Suzanne Jabour  56:12

Beautiful advice. Yeah, that’s a great suggestion.

Alex Alexander  56:56

And like I said, you’re gonna get it wrong. 

Suzanne Jabour  56:58

Yes, it makes me think of a phrase we use in theater, my daughter says all the time, and she’s like, “Just do it strong and wrong”, like strong and wrong, because you cannot be timid about it. Because if you’re timid, then it’s just a whole lot of now we’re all in the muck together, strong and wrong, and just practice. 

Alex Alexander  57:14

Exactly. If you are timid about it, and say I like looked back at you, I’m drawing attention back to you. And now the person is looking at you to respond. You have to really like draw the attention to yourself. It’s like you’re putting a shield in front of that other person. Like, it’s okay, you’re fine. Now, you can step behind the screen.

Suzanne Jabour  57:32

Yeah, go behind the curtain. Go pull the levers. Yeah, you’re safe here. And that’s what we really need is to step up for each other in those kinds of circumstances and millions of other ones right? To just create safe spaces and create safe moments. And again, it’s that’s not a big production number. It’s not a big deal. But those little things over time, and those skills that we can learn together. And you know, I just think if we were talking about grief and how it worked, if everyone understood that there are these like minefield questions that you could help deflect, and we all talked about how we’ve done that for each other, you know, then we don’t know how to do it. And we wouldn’t have to feel so scared that we’re going to do it wrong. Now I’m all about, you know, it’s messy. I did it wrong. I was also brilliant. And it was imperfect. I’m comfortable there. But a lot of us aren’t comfortable in that place. Right? We want to get it right. And especially in grief, where we’re trying so hard to not hurt anybody, we want to get it right. And getting it right unfortunately, it’s not really a thing. It’s getting it as good as you can. And that’s always going to be good enough, right? It’s always going to be good enough. If you say you’re gonna do something, do it. If you can deflect those difficult questions, do it. If you can, you know, do something you’re really great at that will help the person, do it. And really… I think it’s really smart to think about, you know, what are you good at what skills do you have ahead of time? You know, I always encourage people to practice with the small losses, right? We all have small losses all the time. Everything that’s a change brings a grief of some sort, right? Any transition, there’s something lost and we need to grieve that. A friend breakup, a friend moving away. Nevermind, you know, divorces and lost businesses and lost jobs and lost promotions. Like there’s bigger little ones and little little ones.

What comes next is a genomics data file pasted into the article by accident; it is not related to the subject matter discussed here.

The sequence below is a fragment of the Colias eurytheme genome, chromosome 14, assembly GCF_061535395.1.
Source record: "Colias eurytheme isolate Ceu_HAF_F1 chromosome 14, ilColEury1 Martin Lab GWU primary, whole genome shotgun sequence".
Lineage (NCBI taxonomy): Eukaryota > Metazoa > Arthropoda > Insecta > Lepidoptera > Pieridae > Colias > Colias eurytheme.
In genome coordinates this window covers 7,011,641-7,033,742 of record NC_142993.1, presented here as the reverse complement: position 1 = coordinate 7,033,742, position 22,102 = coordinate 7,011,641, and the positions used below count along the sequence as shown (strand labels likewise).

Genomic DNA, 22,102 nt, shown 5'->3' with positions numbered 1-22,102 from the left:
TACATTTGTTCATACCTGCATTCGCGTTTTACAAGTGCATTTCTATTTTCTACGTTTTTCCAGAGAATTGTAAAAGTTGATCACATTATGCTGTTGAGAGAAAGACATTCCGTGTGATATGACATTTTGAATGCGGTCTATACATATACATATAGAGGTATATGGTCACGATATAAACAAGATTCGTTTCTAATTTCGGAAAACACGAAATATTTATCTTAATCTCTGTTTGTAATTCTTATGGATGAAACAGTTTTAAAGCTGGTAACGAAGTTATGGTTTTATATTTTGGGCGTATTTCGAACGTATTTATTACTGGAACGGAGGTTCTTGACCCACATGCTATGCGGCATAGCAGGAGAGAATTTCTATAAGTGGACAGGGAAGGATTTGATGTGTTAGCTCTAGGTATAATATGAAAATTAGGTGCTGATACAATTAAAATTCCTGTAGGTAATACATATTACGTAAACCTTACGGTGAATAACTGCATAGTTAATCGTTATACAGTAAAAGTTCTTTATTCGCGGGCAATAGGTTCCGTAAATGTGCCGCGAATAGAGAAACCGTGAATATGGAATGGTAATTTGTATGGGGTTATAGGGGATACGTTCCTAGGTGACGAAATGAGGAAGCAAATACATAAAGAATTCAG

Alex Alexander  59:20

A small investment you made that isn’t gonna work out. 

Suzanne Jabour  59:23

Yeah. 100%.

Alex Alexander  59:24

A million.


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Suzanne Jabour  59:25

There’s still many. That’s the place to practice, right? Because probably with a grieving mom who’s choosing to grieve out loud, I am not your good first assignment, right? But if you’ve practiced a little bit with smaller losses, and started to have open conversations, especially right now, you know, if any of us were honest with ourselves and looked at the last three years of our lives, we have lost tons of things. Many people have lost loved ones or multiple loved ones. And all of us have lost things other than loved ones. But we’re not talking about that really actively and if we were, we would find community, right? We would find ways to support each other, we would find commonalities and we would feel less alone. So starting those conversations is really powerful, because you’re talking about the lesser losses. And how was that? How did that show up? What happened in your body? How did your brain work? You know, could you sleep? Could you eat? Let’s find out, let’s find out about each other and how grief works in different circumstances. So when there is a big loss or something intense, like you’re helping your friend work through and with, you know, then you’ve got some tools, and you’ve got a little bit of confidence that you can show up with more love than fear. Because right now we’re all stuck in fear. And not a lot of good stuff happens when you’re stuck in fear. Right? We need to shift and get a little more comfortable, get a little more love focused. And then we could do amazing things.

Alex Alexander  1:00:53